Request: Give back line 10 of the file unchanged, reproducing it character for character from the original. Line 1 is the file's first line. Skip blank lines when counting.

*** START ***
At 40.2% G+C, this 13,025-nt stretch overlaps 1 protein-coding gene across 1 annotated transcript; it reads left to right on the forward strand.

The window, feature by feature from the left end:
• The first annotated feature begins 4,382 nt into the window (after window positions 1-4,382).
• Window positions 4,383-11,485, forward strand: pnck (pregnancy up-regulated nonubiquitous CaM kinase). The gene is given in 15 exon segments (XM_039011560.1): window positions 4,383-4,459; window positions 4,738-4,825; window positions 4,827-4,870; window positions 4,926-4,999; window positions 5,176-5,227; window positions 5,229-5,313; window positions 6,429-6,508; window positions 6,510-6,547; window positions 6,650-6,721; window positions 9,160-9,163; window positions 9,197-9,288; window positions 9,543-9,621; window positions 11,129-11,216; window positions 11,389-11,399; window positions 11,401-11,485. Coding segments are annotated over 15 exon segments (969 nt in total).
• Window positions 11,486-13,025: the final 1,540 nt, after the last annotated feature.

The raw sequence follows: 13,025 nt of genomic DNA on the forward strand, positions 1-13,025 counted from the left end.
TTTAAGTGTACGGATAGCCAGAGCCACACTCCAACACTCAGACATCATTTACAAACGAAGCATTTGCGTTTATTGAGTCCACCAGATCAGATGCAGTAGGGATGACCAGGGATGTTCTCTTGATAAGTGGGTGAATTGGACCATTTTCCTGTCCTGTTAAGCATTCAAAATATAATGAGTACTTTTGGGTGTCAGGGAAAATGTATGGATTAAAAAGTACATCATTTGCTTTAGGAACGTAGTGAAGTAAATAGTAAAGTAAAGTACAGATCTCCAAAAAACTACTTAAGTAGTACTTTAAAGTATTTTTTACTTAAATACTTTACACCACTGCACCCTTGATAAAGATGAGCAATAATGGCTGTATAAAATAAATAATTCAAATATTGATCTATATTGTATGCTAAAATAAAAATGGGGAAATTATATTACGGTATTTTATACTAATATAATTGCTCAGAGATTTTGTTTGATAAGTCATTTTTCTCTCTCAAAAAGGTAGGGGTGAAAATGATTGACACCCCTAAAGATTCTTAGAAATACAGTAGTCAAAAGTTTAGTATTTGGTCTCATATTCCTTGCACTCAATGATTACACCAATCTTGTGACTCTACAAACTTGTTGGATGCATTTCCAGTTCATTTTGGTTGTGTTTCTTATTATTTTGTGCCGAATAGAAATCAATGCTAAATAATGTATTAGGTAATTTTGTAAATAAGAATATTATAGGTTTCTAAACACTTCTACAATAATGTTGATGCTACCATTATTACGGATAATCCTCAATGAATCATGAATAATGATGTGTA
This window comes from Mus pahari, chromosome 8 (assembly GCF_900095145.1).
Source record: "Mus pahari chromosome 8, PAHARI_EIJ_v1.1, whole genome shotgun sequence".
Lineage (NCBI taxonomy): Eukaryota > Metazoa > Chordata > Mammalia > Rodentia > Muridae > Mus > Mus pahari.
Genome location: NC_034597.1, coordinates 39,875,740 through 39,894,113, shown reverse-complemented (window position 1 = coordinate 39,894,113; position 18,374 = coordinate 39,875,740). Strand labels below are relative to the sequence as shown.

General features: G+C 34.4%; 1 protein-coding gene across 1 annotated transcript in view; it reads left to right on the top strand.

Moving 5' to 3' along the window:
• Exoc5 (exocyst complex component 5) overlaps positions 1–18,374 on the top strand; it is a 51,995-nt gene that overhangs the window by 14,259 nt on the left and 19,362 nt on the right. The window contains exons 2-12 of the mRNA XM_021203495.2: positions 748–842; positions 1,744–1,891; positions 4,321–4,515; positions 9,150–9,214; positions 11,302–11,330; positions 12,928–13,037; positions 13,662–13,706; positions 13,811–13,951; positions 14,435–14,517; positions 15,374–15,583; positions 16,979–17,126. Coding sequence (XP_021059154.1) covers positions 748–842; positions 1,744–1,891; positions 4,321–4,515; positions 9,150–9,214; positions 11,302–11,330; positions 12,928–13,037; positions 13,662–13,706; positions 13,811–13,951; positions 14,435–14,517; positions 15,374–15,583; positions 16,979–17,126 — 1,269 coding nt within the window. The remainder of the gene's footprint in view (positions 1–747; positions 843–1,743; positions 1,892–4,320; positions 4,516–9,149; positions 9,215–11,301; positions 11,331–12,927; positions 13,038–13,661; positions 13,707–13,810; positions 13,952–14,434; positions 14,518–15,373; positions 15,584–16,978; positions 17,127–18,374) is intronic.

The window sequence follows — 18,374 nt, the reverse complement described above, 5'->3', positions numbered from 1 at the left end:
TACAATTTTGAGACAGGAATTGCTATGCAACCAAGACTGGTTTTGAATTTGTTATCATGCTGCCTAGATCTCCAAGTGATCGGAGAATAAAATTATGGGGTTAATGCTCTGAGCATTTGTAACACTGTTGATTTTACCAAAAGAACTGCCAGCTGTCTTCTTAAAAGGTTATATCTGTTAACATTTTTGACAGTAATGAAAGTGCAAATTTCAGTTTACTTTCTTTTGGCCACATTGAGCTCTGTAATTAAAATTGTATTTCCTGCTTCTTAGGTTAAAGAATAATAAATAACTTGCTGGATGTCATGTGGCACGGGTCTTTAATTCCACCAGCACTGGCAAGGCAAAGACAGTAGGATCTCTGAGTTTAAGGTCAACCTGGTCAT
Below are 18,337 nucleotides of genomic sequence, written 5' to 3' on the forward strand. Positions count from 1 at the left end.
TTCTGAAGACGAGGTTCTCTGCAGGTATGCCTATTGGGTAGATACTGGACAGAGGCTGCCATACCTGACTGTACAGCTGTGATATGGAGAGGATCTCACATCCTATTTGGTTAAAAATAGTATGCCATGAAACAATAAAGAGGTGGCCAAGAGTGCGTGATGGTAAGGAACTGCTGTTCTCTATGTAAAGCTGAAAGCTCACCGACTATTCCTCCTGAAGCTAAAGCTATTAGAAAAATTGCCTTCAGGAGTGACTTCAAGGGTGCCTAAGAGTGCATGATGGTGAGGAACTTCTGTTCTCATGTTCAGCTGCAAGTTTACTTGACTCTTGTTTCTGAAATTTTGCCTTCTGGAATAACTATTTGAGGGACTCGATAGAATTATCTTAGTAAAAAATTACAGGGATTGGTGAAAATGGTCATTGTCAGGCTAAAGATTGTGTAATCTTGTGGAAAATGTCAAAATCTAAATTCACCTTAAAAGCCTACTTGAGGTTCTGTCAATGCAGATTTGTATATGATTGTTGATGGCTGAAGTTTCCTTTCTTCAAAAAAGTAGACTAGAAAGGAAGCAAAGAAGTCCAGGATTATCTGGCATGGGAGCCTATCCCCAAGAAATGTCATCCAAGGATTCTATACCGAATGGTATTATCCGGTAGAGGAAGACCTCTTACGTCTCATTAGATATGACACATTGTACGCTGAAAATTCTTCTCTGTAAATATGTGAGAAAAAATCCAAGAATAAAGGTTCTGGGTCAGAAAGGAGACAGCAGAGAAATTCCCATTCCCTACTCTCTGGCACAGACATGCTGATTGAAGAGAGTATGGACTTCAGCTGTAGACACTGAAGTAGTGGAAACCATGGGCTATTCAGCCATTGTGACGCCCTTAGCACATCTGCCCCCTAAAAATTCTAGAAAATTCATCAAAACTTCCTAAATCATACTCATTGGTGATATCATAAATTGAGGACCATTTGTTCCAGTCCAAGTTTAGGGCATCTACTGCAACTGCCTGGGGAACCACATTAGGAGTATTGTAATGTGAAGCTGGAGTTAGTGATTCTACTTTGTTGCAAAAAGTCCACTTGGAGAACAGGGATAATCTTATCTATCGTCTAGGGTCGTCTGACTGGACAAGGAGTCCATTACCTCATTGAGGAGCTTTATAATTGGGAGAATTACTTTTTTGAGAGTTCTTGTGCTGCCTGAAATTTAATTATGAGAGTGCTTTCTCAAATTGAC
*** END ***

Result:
Lineage (NCBI taxonomy): Eukaryota > Metazoa > Chordata > Mammalia > Rodentia > Muridae > Mus > Mus pahari.